Send to

Choose Destination
Int J Oncol. 2006 Jun;28(6):1577-83.

Progression of squamous cell carcinoma of the head and neck is associated with down-regulation of the opioid growth factor receptor.

Author information

Department of Neural & Behavioral Sciences, H109, The Penn State University College of Medicine, Hershey, PA 17033, USA.


Opioid growth factor (OGF) is a native opioid peptide ([Met5]-enkephalin) that interacts with the OGF receptor (OGFr). OGF serves as a tonically active negative growth factor in neoplasia, and the OGF-OGFr axis contributes to the maintenance of an equilibrium in cell proliferation by targeting the cyclin-dependent inhibitory kinase pathway. To inquire whether the expression of OGFr is related to tumor progression, cell lines of human squamous cell carcinoma of the head and neck (SCCHN) were transplanted into nude mice, and small, medium, and large tumors were assessed for OGFr by receptor binding assays and quantitative immunohistochemistry, and for gene expression of OGFr mRNA. Large tumors had a reduction of 3- to 7-fold in OGFr binding sites relative to small tumors, and medium size tumors showed a progressive diminishment in OGF receptors that ranged between that of small and large neoplasias. Tumors with xenografts of three different cell lines of SCCHN, representing poorly- and well-differentiated cancers, exhibited similar results. Quantitative densitometric immunohistochemistry revealed data comparable to receptor binding assays. Receptor affinity and the gene expression of OGFr mRNA were unchanged in tumors of different sizes. These data demonstrate that OGFr is reduced in SCCHN with tumor progression and that translation/posttranslation of OGFr protein, but not transcriptional levels of the OGFr gene, is (are) involved. The attenuated levels of OGFr binding capacity may serve as a marker of SCCHN. These subnormal levels of OGFr may diminish the efficacy of the OGF-OGFr axis in maintaining cell proliferative activity, and contribute to more active cell replication. Gene therapy to reinstate more OGFr, and thus enhance OGFr function, could serve as a useful treatment for inhibiting tumor progression.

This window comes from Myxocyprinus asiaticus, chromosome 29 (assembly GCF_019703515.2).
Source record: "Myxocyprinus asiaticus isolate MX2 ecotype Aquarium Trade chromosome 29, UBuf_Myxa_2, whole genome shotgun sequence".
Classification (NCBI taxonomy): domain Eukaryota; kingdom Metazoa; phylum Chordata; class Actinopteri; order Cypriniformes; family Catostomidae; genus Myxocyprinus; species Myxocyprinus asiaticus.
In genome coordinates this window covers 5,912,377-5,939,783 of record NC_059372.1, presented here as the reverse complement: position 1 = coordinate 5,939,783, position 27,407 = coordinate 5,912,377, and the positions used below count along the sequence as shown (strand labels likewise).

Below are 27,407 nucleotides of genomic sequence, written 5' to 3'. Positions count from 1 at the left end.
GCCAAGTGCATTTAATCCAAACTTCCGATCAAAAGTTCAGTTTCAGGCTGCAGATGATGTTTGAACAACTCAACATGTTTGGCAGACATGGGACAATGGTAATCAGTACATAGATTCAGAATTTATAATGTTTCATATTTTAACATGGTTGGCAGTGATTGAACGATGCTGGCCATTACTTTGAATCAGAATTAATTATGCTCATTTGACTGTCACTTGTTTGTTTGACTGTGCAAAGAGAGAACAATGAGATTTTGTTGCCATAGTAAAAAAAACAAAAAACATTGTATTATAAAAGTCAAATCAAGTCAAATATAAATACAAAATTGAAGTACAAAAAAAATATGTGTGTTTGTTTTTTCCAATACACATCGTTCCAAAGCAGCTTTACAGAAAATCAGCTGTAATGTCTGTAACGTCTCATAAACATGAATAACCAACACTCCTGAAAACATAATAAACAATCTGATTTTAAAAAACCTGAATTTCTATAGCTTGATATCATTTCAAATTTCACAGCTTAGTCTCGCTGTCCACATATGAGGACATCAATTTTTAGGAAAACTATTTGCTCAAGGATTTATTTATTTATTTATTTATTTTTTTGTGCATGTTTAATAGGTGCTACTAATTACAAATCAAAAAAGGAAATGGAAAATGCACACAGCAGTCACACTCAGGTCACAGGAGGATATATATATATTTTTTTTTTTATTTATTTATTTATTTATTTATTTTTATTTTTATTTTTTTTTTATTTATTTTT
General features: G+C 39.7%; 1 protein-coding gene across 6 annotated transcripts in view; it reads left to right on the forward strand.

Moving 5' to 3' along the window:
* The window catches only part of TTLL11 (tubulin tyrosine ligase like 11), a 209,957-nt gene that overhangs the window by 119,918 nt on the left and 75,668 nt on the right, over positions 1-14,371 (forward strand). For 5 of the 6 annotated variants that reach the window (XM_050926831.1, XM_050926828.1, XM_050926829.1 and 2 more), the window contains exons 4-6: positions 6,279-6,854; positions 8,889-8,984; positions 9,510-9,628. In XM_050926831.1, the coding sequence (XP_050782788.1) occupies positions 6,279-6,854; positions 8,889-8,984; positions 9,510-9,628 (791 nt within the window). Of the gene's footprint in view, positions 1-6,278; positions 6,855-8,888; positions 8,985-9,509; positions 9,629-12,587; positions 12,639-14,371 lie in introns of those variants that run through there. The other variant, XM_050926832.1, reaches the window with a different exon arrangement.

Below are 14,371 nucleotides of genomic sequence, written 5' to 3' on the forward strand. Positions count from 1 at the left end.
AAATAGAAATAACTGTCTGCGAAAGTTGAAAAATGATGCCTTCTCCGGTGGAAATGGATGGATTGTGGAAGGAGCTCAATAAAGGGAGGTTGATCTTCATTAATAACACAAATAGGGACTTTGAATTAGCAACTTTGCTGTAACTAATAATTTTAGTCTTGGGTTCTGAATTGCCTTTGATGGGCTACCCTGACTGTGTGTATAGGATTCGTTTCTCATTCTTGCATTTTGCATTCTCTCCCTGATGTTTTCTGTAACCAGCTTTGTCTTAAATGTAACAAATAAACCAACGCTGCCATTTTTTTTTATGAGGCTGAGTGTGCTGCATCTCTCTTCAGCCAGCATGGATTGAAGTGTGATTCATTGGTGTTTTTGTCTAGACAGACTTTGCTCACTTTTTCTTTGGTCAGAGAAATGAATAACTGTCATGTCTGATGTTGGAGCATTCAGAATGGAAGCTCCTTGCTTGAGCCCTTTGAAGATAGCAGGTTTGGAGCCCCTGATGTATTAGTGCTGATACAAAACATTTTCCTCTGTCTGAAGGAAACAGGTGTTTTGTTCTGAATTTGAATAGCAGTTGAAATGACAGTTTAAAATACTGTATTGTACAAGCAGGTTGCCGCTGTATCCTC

[Indexed for MEDLINE]

Supplemental Content

Full text links

Icon for Spandidos Publications
Loading ...
Support Center